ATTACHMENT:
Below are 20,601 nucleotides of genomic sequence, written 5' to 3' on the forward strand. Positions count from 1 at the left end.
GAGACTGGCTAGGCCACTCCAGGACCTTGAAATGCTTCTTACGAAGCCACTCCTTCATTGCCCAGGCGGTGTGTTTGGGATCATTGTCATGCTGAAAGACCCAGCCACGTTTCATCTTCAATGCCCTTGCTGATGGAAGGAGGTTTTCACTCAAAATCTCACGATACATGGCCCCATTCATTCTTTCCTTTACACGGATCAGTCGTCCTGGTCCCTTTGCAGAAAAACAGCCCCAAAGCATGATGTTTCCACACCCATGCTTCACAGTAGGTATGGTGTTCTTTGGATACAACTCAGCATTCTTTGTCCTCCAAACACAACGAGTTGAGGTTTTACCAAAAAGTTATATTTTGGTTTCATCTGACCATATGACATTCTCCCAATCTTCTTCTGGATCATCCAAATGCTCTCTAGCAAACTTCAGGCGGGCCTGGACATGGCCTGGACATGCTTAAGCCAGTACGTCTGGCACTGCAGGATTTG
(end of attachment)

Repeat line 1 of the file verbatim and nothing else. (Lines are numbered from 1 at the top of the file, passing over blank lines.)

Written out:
Below are 20,601 nucleotides of genomic sequence, written 5' to 3' on the forward strand. Positions count from 1 at the left end.